Magnitude of LOB was calculated as the sum across all ratings; the maximum sum could be 36 for any participant if LOB were severe (rated 3) following all 12 perturbations. Prevalence of LOB was calculated as the count of perturbations with non-zero LOB ratings in any direction; the maximum count could be 12 for any participant if all perturbations resulted in LOB that was rated 1–3. The 12 perturbations were classified by type: 6 upper and 6 lower torso perturbations (including 4 nudges and 2 rotational perturbations each), including 2 anterior and 2 posterior nudges (one of each at the upper and lower torso), 4 right and left nudges (right and left at the upper and lower torso), and 4 rotational perturbations (see Fig. 1).
Two-factor mixed design ANOVAs (SPSS v26.0) were used to compare groups, types of perturbations, and interaction effects for LOB magnitude and prevalence. Magnitude and prevalence of balance loss were compared for: 1) upper vs. lower torso perturbations (including nudges and rotations); 2) anterior (A) vs. posterior (P) nudges; and 3) anterior/posterior (AP) vs. right-left (RL) nudges vs. rotational (Rots) types of perturbations. P-values less than 0.05 were considered significant for ANOVAs. Three planned post-hoc analyses using Dunnett T3 tests (SPSS v26.0) examined pairwise between-group significance when the main effect across the three groups was significant. Three planned post-hoc ANOVAs examined pair-wise significance when the main effect of type of perturbation was significant across AP vs. RL vs. Rots. P-values less than 0.017 were considered significant for post-hoc analyses.
Reliability across five to six reviewers as assessed by ICC2,1 ranged from 0.56 to 0.77 for the four therapists (Fig. 2). Reliability as assessed by percent agreement within one point on the rating scale ranged from 81%to 94%. The highest ICCs and agreement values were achieved with the most experienced therapist, who also provided perturbations for the largest number of subjects.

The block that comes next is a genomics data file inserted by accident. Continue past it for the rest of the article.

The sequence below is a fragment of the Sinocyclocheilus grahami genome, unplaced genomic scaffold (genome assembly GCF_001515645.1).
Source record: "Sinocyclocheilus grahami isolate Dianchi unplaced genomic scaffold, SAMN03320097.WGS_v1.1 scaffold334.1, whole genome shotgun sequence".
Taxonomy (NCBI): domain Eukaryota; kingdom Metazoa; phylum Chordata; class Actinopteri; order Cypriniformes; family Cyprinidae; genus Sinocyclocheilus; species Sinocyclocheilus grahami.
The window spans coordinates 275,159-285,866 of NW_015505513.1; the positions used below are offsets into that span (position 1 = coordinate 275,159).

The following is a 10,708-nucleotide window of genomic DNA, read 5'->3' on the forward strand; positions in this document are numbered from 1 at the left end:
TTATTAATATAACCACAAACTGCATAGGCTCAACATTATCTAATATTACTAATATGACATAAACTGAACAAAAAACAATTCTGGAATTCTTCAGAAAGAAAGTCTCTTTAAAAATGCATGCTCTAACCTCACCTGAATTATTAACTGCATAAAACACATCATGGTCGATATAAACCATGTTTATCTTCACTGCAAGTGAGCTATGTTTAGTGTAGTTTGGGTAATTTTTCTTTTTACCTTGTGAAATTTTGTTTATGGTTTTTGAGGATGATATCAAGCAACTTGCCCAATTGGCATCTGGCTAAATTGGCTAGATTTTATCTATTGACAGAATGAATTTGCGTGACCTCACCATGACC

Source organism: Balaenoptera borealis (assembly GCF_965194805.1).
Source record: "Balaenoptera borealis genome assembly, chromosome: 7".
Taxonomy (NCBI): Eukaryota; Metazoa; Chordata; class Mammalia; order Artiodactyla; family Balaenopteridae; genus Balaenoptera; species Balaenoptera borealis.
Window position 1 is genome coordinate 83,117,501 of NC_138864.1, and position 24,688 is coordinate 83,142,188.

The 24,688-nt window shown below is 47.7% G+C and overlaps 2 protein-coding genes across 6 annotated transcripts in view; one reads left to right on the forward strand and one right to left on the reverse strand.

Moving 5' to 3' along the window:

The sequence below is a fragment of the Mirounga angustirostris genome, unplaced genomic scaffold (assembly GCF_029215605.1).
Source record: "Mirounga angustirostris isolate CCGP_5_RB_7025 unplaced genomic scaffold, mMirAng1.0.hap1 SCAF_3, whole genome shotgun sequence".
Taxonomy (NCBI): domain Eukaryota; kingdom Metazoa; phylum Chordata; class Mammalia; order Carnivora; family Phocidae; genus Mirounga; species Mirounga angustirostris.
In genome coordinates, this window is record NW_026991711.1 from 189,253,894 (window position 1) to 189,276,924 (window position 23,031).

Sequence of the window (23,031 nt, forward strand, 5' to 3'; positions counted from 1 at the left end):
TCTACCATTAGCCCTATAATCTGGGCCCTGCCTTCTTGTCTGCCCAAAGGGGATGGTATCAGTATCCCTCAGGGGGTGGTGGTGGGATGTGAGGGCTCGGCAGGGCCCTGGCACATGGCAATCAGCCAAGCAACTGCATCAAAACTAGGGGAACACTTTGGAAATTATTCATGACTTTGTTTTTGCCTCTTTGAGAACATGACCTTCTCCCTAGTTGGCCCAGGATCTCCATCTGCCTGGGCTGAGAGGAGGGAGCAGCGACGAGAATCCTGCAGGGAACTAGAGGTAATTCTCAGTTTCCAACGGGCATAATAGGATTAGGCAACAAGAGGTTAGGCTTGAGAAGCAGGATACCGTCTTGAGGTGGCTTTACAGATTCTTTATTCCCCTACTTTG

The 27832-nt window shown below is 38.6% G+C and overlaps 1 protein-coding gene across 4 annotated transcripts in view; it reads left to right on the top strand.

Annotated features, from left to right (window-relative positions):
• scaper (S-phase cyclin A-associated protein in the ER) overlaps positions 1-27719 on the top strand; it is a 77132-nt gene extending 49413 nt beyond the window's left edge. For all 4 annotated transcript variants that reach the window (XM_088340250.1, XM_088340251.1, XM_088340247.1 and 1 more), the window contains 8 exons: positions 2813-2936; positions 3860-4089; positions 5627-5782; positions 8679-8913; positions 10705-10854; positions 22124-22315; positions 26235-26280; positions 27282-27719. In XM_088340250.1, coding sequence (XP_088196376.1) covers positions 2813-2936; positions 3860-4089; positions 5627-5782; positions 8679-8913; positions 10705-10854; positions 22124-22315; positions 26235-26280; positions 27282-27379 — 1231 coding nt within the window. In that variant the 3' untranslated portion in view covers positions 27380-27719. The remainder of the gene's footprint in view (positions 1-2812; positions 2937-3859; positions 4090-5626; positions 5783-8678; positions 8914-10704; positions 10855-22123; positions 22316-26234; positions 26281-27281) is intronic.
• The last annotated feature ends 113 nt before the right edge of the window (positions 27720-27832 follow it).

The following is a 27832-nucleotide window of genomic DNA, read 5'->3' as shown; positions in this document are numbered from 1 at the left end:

3.2Comparing groups and types of perturbations
Interaction, main effects, and post hoc analyses for magnitude and prevalence of LOB among the three groups and following different types of perturbations are listed in Table 2. Comparisons for magnitude and prevalence yielded similar results, with magnitude data typically showing more extreme values. Figure 3 A-C depicts results for comparisons of magnitude, only.
|Magnitude of Balance Loss||Prevalence of Balance Loss|
|Types of Perturbation||Interaction and Main Effects||Post-hoc Groups Paired||F||DF for F test: test/error||Mean Pair-wise Difference||95% Confidence Interval||P||Types of Perturbation||Interaction and Main Effects||Post-hoc Groups Paired||F||DF for F test: test/error||Mean Pair-wise Difference||95% Confidence Interval||P|
|Upper v Lower||Gr x Type||26.28||2/135||< 0.001||Upper v Lower||Gr x Type||20.64||2/135||< 0.001|
|Type||14.23||1/135||< 0.001||Type||39.07||1/135||< 0.001|
|Group||108.26||2/135||< 0.001||Group||66.15||2/135||< 0.001|
|MS v PD||5.71||4.67, 6.75||< 0.001||MS v PD||2.29||1.75, 2.83||< 0.001|
|MS v HC||4.53||3.56, 5.50||< 0.001||MS v HC||1.50||0.98, 2.02||< 0.001|
|PD v HC||–1.18||–2.17, –0.19||0.014||PD v HC||–0.79||–1.42, –0.15||0.01|
|A v P||Gr x Type||24.81||2/135||< 0.001||A v P||Gr x Type||19.14||2/135||< 0.001|
|Type||40.52||1/135||< 0.001||Type||32.70||1/135||< 0.001|
|Group||42.93||2/135||< 0.001||Group||47.67||2/135||< 0.001|
|MS v PD||1.85||1.34, 2.35||< 0.001||MS v PD||0.96||0.73, 1.18||< 0.001|
|MS v HC||1.45||0.92, 1.99||< 0.001||MS v HC||0.57||0.28, 0.86||< 0.001|
|PD v HC||–0.39||–0.88, 0.09||0.140||PD v HC||–0.39||–0.69, –0.09||0.008|
|AP v RL v Rots||Gr x Type||0.89*||4/270||0.473||AP v RL v Rots||Gr x Type||2.92*||4/270||0.022|
|Group||108.26||2/135||< 0.001||Group||66.15||2/135||< 0.001|
|MS v PD||3.81||3.11, 4.50||< 0.001||MS v PD||1.53||1.17, 1.88||< 0.001|
|MS v HC||3.02||2.37, 3.67||< 0.001||MS v HC||1.00||0.65, 1.35||< 0.001|
|PD v HC||–0.79||–1.44, –0.13||0.014||PD v HC||–0.53||–0.95, –0.10||0.01|
|Post-hoc Types Paired||Post-hoc Types Paired|
|AP v RL||Type||15.30||1/135||< 0.001||AP v RL||Type||39.12||1/135||< 0.001|
|Group||78.29||2/135||< 0.001||Group||70.21||2/135||< 0.001|
|MS v PD||3.87||3.06, 4.68||<.001||MS v PD||1.79||1.42, 2.16||<.001|
|MS v HC||3.23||2.39, 4.08||< 0.001||MS v HC||1.09||0.64, 1.54||< 0.001|
|PD v HC||–0.63||–1.45, 0.18||0.172||PD v HC||–0.70||–1.2, –0.19||0.004|
|AP v Rots||Type||6.33||1/135||0.013||AP v Rots||Type||3.06||1/135||0.082|
|Group||82.75||2/135||< 0.001||Group||48.08||2/135||< 0.001|
|MS v PD||3.69||2.93, 4.45||< 0.001||MS v PD||1.45||1.05, 1.86||< 0.001|
|MS v HC||2.75||2.05, 3.45||< 0.001||MS v HC||0.98||0.62, 1.34||< 0.001|
|PD v HC||–0.94||–1.66, –0.22||0.006||PD v HC||–0.48||–0.91, –0.04||0.029|
|RL v Rots||Type||0.42||1/135||0.520||RL v Rots||Type||13.91||1/135||< 0.001|